Category Archives: silly ideas

Feeling wasteful?

If you have the urge to be wasteful, here’s something fun you can do that may help.

Start Visual Studio’s “Create GUID” utility (Tools|Create GUID) and click New Guid a few hundred times.

As you wantonly create hordes of GUIDs that, unloved, instantly disappear into the ether, never to be seen again, you should take the opportunity to reflect on this task, being one of life’s more fruitless activities, and soon you will be feeling much better.

If this still doesn’t help, write a little program that calls CoCreateGuid, hundreds, millions, or even billions of times. You can even let the program run by itself, unmonitored and unchecked, gleefully consuming this precious resource, while you read War and Peace in its entirety. If that doesn’t fix it for you, nothing will.

PHP security updates are like malaria treatments

Applying PHP security updates is somewhat like taking a malaria treatment: they are, temporarily, worse than the disease itself. Let me explain.

Malaria is not a nice disease. I have had malaria a couple of times. We treated it with chloroquine (this was a few years ago). The treatment dose of chloroquine makes you feel worse than the malaria itself. But then you get better.

A PHP security hole is obviously a big issue for your average PHP site. I have had to apply patches to address these holes numerous times in the last few years. Unfortunately, it seems that each patch version for PHP introduces either new bugs or changes the published API. This causes all sorts of chaos and panic when the upgrade goes through, and lots of scrambling to fix a site that no longer works correctly. Sometimes you may not find the problem for several weeks in an infrequently used area of the site, so running a test server does not address this (besides, who wants to leave a known security hole online for several weeks?)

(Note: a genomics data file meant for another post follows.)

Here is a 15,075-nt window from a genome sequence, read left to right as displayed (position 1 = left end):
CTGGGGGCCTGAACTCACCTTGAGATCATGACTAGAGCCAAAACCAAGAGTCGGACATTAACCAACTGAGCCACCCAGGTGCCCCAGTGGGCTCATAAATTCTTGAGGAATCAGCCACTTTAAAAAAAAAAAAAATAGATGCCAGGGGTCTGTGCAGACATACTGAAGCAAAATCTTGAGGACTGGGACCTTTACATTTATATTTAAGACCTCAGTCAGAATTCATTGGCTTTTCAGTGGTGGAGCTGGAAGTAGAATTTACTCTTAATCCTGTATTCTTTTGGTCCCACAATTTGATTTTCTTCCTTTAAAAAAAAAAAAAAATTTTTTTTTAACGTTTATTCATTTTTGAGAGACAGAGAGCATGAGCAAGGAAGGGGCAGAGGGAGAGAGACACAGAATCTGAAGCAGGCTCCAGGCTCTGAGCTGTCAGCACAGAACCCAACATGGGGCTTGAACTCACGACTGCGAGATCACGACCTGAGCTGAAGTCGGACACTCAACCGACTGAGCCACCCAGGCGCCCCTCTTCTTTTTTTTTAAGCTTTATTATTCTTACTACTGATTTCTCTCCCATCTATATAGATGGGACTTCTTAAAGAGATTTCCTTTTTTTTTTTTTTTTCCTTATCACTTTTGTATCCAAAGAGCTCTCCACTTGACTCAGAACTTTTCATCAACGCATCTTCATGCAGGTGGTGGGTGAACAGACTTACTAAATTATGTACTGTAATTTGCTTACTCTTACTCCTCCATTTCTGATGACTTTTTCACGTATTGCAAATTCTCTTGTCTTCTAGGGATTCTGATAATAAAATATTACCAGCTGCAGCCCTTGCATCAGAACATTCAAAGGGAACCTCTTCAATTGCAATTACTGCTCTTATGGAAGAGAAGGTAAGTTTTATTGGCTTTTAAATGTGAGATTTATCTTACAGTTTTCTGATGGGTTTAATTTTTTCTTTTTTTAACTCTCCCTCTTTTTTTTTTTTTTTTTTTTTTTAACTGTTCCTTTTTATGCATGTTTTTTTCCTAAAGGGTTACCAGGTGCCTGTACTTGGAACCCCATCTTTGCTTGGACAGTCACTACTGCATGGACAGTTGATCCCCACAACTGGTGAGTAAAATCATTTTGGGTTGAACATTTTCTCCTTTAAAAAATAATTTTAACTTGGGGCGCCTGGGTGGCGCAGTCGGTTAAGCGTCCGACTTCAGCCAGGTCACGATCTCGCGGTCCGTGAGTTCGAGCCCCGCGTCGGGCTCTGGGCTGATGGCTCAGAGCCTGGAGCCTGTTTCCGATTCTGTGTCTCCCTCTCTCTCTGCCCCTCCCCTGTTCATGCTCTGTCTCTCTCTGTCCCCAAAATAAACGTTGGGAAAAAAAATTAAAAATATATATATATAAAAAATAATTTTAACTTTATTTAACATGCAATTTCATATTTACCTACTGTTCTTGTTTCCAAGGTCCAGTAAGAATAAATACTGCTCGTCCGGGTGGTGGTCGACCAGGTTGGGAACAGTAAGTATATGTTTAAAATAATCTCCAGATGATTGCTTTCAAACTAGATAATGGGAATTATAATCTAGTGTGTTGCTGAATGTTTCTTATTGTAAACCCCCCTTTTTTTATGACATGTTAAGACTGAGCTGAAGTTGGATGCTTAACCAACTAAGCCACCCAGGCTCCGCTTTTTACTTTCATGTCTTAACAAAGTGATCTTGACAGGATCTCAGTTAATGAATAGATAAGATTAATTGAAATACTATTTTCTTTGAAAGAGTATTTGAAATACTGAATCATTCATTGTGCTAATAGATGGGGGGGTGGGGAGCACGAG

For example, PHP 5.2.7 was released to address a number of bugs and security holes but then was removed from distribution 3 days later because of an introduced bug changing the behaviour of magic quotes. That didn’t affect me because I did not use magic quotes… (Magic quotes were a majorly broken silly idea in the first place, but even worse is making it a configurable option so any code that I write has to test the setting… But let’s not get distracted.)

Or, to take an even more serious example, strtotime function return values changed in 5.1.0. As of 5.1.0, when strtotime is passed an invalid date, it returns FALSE instead of -1. This change was made without notice, and as far as I can tell, without any reference whatsoever in the huge changelog or even in bugs referenced in the changelog. That would have been better in the first place but this type of breaking change should never be made otherwise. I shouldn’t have to review all the changes to the PHP documentation, and then audit all 150,000+ lines of PHP code each time we update PHP!

That’s just two of the more obvious examples of the horrible PHP upgrade situation. Every time I have to upgrade, I just hold my breath and hope that no one has made any more silly breaking changes.

Why on earth do Network Solutions use so many domains?

I receive (too) many emails from Network Solutions about the various domains I own. Now, before you ask, these are not phishing emails — I have received those too — and I have checked out each message carefully.

In each message from Network Solutions they seem to have created yet another new domain name. It seems that they just can’t help themselves: “hey we’re a registrar, let’s go register another random domain name and tell our customers to use it!”

Here’s a list of a few of the domains just from their recent messages:

  1. (of course) – and various subdomains, ok, I can cope with that!
  2. (how dodgy does that sound to you?)
  3. (some marketing guff I guess)
  4. (why is this domain needed?)
  5. (why not

Now I recently received a message from them warning me about phishing messages. The basic test for a phishing message is to ask whether the domain names referenced in the message are legitimate — and how can we tell? Network Solutions use so many names that it’s just not possible to tell without a lot of work and even some danger.

So what’s the answer? Ignore all their silly domain names and just visit…. or transfer to another registrar.